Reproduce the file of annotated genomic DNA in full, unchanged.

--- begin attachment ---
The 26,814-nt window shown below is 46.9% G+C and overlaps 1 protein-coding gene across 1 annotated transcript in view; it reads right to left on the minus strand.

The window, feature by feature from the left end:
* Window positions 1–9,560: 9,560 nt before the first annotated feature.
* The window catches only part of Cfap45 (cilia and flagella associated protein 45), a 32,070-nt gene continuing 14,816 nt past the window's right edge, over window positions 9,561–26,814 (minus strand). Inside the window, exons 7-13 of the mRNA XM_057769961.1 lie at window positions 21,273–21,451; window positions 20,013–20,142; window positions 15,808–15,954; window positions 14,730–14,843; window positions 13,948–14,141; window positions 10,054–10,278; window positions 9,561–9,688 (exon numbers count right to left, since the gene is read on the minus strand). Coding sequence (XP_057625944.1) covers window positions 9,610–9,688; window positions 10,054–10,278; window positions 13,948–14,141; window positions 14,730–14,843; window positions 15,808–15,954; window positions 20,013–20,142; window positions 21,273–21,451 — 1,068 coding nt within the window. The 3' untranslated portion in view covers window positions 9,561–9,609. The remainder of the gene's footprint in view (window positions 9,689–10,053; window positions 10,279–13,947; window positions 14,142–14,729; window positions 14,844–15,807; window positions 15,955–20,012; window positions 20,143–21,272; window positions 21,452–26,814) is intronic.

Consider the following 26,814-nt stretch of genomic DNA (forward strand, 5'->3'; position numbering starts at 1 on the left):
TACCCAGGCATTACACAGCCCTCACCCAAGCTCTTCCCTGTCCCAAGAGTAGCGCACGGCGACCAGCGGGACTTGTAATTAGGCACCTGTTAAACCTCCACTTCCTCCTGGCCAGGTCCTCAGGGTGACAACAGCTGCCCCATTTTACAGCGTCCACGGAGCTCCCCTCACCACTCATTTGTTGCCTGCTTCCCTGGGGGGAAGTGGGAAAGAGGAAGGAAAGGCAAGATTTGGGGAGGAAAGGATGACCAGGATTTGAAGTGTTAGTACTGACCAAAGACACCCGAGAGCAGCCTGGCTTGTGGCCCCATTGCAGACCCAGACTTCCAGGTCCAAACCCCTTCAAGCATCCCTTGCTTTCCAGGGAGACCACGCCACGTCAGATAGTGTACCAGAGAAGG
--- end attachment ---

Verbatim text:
The 26,814-nt window shown below is 46.9% G+C and overlaps 1 protein-coding gene across 1 annotated transcript in view; it reads right to left on the minus strand.

The window, feature by feature from the left end:
* Window positions 1–9,560: 9,560 nt before the first annotated feature.
* The window catches only part of Cfap45 (cilia and flagella associated protein 45), a 32,070-nt gene continuing 14,816 nt past the window's right edge, over window positions 9,561–26,814 (minus strand). Inside the window, exons 7-13 of the mRNA XM_057769961.1 lie at window positions 21,273–21,451; window positions 20,013–20,142; window positions 15,808–15,954; window positions 14,730–14,843; window positions 13,948–14,141; window positions 10,054–10,278; window positions 9,561–9,688 (exon numbers count right to left, since the gene is read on the minus strand). Coding sequence (XP_057625944.1) covers window positions 9,610–9,688; window positions 10,054–10,278; window positions 13,948–14,141; window positions 14,730–14,843; window positions 15,808–15,954; window positions 20,013–20,142; window positions 21,273–21,451 — 1,068 coding nt within the window. The 3' untranslated portion in view covers window positions 9,561–9,609. The remainder of the gene's footprint in view (window positions 9,689–10,053; window positions 10,279–13,947; window positions 14,142–14,729; window positions 14,844–15,807; window positions 15,955–20,012; window positions 20,143–21,272; window positions 21,452–26,814) is intronic.

Consider the following 26,814-nt stretch of genomic DNA (forward strand, 5'->3'; position numbering starts at 1 on the left):
TACCCAGGCATTACACAGCCCTCACCCAAGCTCTTCCCTGTCCCAAGAGTAGCGCACGGCGACCAGCGGGACTTGTAATTAGGCACCTGTTAAACCTCCACTTCCTCCTGGCCAGGTCCTCAGGGTGACAACAGCTGCCCCATTTTACAGCGTCCACGGAGCTCCCCTCACCACTCATTTGTTGCCTGCTTCCCTGGGGGGAAGTGGGAAAGAGGAAGGAAAGGCAAGATTTGGGGAGGAAAGGATGACCAGGATTTGAAGTGTTAGTACTGACCAAAGACACCCGAGAGCAGCCTGGCTTGTGGCCCCATTGCAGACCCAGACTTCCAGGTCCAAACCCCTTCAAGCATCCCTTGCTTTCCAGGGAGACCACGCCACGTCAGATAGTGTACCAGAGAAGG